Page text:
"The top three this season were my three closest friends in the competition and I loved Emelia's resilience and sense of humour, she was a pleasure to compete against in the kitchen."
He was also fond of new judge Melissa Leong. As a former fashion student, Ong would spend hours discussing fashion with the sartorially splendid judge - "when I wore the harness outfit on the gantry, we had heaps of things to talk about."
Another fashion choice kind of sums Ong up. He wore t-shirts with "You are loved" embroidered on them during the show, raising money for the queer youth charity Minus 18.
"I think it's a weird time in the world, and if the message helps one person, that's all that really matters," he says. "Even the simple act of cooking for someone shows that you care about them, there's love that is exchanged and that's a good place to start."
Vegemite and chicken dumplings
Okay, I feel like this dish played a really weird part in my life. Let me explain. When I was on MasterChef Australia in 2018, it was a constant struggle for me at the beginning. I was confused all the time, I had no idea what the judges wanted and I'm pretty sure that they didn't know what to make of me. (Was I a DJ just there for the ride ...? Well, no.) This dish won me an immunity pin and it really gave me the boost in confidence I needed at the time, so that's why it's here. I love my little Vegemite and chicken dumplings because they were a turning point in the competition for me.
230g skinless chicken thigh fillets, roughly chopped
3 egg yolks
2 tbsp double cream
1 tsp Vegemite
10 dumpling wrappers
2 tsp vegetable oil
500g chicken wings, chopped into 2.5cm pieces using a cleaver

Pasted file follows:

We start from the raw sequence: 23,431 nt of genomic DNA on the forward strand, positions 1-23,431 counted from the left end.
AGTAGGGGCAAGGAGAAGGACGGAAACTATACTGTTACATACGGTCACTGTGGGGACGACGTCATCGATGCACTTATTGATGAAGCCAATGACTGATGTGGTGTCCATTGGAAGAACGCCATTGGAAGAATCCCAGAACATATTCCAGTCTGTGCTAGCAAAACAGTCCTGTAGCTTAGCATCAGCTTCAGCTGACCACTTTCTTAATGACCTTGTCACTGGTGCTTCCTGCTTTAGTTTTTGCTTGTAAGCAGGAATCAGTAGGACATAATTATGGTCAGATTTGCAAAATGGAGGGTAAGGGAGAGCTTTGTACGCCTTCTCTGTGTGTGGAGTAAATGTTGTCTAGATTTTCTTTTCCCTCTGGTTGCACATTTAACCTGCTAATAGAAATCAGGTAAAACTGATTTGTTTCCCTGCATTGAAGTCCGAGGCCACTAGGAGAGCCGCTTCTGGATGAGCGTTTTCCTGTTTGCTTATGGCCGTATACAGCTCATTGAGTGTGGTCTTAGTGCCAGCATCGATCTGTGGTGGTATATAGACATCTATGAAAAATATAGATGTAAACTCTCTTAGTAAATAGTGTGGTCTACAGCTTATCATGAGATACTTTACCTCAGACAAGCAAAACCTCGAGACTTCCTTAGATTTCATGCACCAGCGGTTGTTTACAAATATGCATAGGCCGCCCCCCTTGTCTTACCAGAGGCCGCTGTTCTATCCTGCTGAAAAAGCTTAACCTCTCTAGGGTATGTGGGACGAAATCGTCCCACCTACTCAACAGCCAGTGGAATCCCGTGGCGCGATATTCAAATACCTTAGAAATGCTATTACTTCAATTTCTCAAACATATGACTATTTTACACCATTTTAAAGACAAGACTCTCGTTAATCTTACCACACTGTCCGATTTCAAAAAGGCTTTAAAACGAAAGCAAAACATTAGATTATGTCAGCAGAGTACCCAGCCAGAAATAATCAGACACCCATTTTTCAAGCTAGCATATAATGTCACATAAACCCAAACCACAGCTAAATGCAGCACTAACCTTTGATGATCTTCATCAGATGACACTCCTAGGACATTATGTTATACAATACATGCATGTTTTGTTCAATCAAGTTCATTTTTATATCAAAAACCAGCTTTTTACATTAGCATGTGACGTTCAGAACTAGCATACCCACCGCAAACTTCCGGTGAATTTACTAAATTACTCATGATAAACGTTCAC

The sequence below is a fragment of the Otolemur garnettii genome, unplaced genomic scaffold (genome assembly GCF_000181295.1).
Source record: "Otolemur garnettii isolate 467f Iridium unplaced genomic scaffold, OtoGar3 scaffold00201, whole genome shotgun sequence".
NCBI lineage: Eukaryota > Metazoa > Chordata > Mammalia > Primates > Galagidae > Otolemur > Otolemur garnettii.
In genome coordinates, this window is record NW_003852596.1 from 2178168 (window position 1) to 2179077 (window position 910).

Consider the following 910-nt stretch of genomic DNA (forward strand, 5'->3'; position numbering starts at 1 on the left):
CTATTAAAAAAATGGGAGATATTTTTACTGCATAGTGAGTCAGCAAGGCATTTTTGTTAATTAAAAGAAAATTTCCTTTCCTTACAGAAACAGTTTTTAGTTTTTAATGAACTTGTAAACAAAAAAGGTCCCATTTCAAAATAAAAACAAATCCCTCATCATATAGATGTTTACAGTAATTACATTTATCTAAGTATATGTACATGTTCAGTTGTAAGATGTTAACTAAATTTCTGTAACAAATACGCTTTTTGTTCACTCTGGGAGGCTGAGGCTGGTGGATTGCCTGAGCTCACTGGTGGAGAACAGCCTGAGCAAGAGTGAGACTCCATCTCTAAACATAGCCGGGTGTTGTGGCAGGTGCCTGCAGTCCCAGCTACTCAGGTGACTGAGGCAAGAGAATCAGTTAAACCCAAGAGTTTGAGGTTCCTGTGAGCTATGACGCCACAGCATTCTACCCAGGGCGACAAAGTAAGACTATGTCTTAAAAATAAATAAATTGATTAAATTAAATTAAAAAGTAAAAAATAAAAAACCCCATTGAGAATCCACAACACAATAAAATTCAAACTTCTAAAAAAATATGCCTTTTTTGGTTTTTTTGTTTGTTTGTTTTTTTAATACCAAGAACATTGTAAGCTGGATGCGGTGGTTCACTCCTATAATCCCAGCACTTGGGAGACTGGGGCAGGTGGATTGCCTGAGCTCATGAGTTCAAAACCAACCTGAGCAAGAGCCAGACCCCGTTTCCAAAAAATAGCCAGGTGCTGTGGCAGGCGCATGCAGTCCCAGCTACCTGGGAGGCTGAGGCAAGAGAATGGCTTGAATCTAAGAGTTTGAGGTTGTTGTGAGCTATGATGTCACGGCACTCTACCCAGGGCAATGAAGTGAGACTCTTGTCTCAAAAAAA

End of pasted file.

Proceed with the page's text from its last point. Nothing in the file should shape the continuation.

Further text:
2 red shallots, roughly chopped
1 carrot, diced
2 celery stalks, diced
6 cm piece of ginger, grated
1 long red chilli, finely diced
3 garlic cloves, crushed
1 litre chicken stock
1 tbsp Vegemite
1 tsp fish sauce
To make the broth, heat the vegetable oil in a saucepan over medium-high heat. Add the chicken wings and cook, turning occasionally, for 8-10 minutes until well browned all over.
Add the shallot, carrot, celery, ginger, chilli and garlic and cook, stirring, for about 5 minutes until softened.
Pour in the chicken stock to deglaze the pan, scraping the base of the pan to release any yummy sticky bits. Add 400ml of water and allow to simmer for 20 minutes. Strain the broth through a fine sieve into a clean saucepan, discarding the solids.
Place the strained broth over medium heat and simmer for about 10 minutes until reduced by half. Add the Vegemite and fish sauce and whisk until combined. Season with salt to taste. Set aside until you are ready to serve.
Meanwhile, to make the dumplings, place the chicken and a pinch of salt in a food processor and pulse until the chicken is finely chopped but not a paste. Add the egg yolks and pulse until combined. Add the cream and Vegemite and pulse until combined.
Transfer to a piping bag. Pipe an equal-sized amount into the centre of each of the dumpling wrappers. Fold the wrappers over and seal the edges, using a little water if you need to (make sure you gently press out any air bubbles). Bring the two corners together and press to form a dumpling shape.